Editor's Note: This article is part of a monthly series on the history of Webster City, written by local historian, Nancy Kayser
It needed the approval of three governmental agencies and the head office of the railroad company to begin the project. But it was the Depression-era workers who moved the mountain with hand shovels in December 1933 to begin constructing the railroad underpass on Webster City's Second Street.
City officials had tried for some time to persuade the state highway commission to build an underpass under the Northwestern Railroad tracks to eliminate the rail crossing on the heavily traveled federal Highway 20 and to finish paving into the business district. State funding was limited and their request was always put on hold.
- Submitted photo
The Second Street bridge as it appeared before the underpass was constructed. Work began on the project in the closing days of 1933 and ended in mid-February of 1934.
Shortly after his election, President Franklin D. Roosevelt began his alphabet programs to ease the plight of unemployed workers. One of those programs was the Civil Works Administration which began in November 1933 and ended in March 1934. State and city officials were advised, before the formal implementation of the CWA program, to have their projects ready for submission, approval and funding.
At their June 19, 1933 meeting, the city council formally requested the state highway commission to continue paving Highway 20 and to construct the railroad underpass. The construction would need an okay from the state highway commission and the state and federal CWA offices. It also required the railroad company to finance and build the underpass.
On Aug. 7, 1933, the Freeman Journal and the Webster City Freeman announced "while there was no official announcement, an authoritative source had informed them the underpass and paving project was approved."
Ten million dollars of CWA money was allocated to Iowa. After review and approval from city, state and federal officials, 283 projects in 62 counties received the go-ahead in late August 1933. Two local projects the railroad underpass with paving at $60,000 and paving on Superior Street at $25,000 gained approval. It was expected work would start in the fall of 1933. All projects had to be completed by Feb. 15, 1934.
Workers on the Webster City projects were to be selected first from those registered with the local unemployment office. Their pay of fifty cents an hour for a thirty-hour workweek would take them off the relief rolls and bring a "flood of gold" to the city according to the Freeman Journal in their Nov. 29, 1933 issue. An estimated 60 men were needed to start the digging in mid-December.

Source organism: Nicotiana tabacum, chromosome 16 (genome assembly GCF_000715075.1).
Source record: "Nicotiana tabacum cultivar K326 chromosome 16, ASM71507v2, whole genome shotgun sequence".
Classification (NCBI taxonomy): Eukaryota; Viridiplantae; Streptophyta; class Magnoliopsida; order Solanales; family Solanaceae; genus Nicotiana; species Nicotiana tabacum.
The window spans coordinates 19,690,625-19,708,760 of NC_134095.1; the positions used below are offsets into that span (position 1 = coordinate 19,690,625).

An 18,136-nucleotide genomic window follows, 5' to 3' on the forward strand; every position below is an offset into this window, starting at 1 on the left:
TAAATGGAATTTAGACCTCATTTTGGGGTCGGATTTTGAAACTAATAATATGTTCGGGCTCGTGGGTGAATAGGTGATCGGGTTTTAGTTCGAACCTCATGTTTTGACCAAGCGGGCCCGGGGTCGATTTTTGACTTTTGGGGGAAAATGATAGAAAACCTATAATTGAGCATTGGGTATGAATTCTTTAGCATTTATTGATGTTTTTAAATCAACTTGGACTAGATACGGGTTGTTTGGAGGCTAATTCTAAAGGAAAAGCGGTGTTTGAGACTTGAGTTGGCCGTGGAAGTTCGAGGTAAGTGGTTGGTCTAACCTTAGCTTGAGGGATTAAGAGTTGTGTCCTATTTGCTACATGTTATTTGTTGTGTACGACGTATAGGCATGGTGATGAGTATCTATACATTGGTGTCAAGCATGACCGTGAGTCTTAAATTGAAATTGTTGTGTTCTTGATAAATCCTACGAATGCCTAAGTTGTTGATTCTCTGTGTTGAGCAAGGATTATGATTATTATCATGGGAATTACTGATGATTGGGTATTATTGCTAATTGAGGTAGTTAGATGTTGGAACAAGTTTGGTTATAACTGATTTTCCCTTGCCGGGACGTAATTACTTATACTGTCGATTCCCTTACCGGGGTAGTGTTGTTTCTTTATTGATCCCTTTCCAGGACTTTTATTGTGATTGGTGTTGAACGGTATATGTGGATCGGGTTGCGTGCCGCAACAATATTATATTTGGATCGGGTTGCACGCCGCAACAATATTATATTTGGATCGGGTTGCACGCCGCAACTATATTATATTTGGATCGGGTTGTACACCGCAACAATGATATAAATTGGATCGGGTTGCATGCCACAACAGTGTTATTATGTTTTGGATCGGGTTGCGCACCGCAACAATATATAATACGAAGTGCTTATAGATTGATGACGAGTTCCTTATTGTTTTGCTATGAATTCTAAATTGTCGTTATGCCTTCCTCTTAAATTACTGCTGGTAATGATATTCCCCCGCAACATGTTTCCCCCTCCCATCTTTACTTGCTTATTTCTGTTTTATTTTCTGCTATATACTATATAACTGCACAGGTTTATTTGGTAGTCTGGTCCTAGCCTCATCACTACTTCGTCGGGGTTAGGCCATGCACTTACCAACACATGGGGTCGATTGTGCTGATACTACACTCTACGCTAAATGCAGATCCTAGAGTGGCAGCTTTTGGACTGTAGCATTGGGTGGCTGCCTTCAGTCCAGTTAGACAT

One-half worked the morning shift, one-half the afternoon shift in a six-day workweek. A weekly paycheck for 30 hours labor at 50 cents an hour amounted to $15, enough to provide basic purchases of food, heating and housing, with perhaps a bit left over for clothing.
Svenson Studio of Webster City documented the excavation. His photos show the workers digging the underpass with hand shovels, and pickaxes, using wheelbarrows to haul the dirt away as the project began. Later pictures show the dirt being thrown into small trucks as the workers removed the hill from Superior to the White Fox Road. Newspaper reports suggest the work began in mid-to late-December 1933.
The railroad brought in a massive machine to re-lay the track ties. Engineers came to make surveys for driving piles into the ground to support the track as the earth was removed.
Once the CWA workers had tunneled under the tracks, the state highway commission let the bids for paving the newly dug section on Highway 20. The Northwestern Railroad was responsible for building and paying for the underpass structure. All of this work would start in the Spring of 1934.
By mid-February 1934, the CWA workers had completed the digging. Their job was complete and they were transferred to other city CWA projects.
By the fall of 1934, Webster City gained, thanks to Depression era government programs, a safe and grand looking portal to its downtown business district as motorists came into the city by means of federal Highway 20.
And it's all thanks to those sixty men, earning fifty cents an hour, who moved a mountain with picks and shovels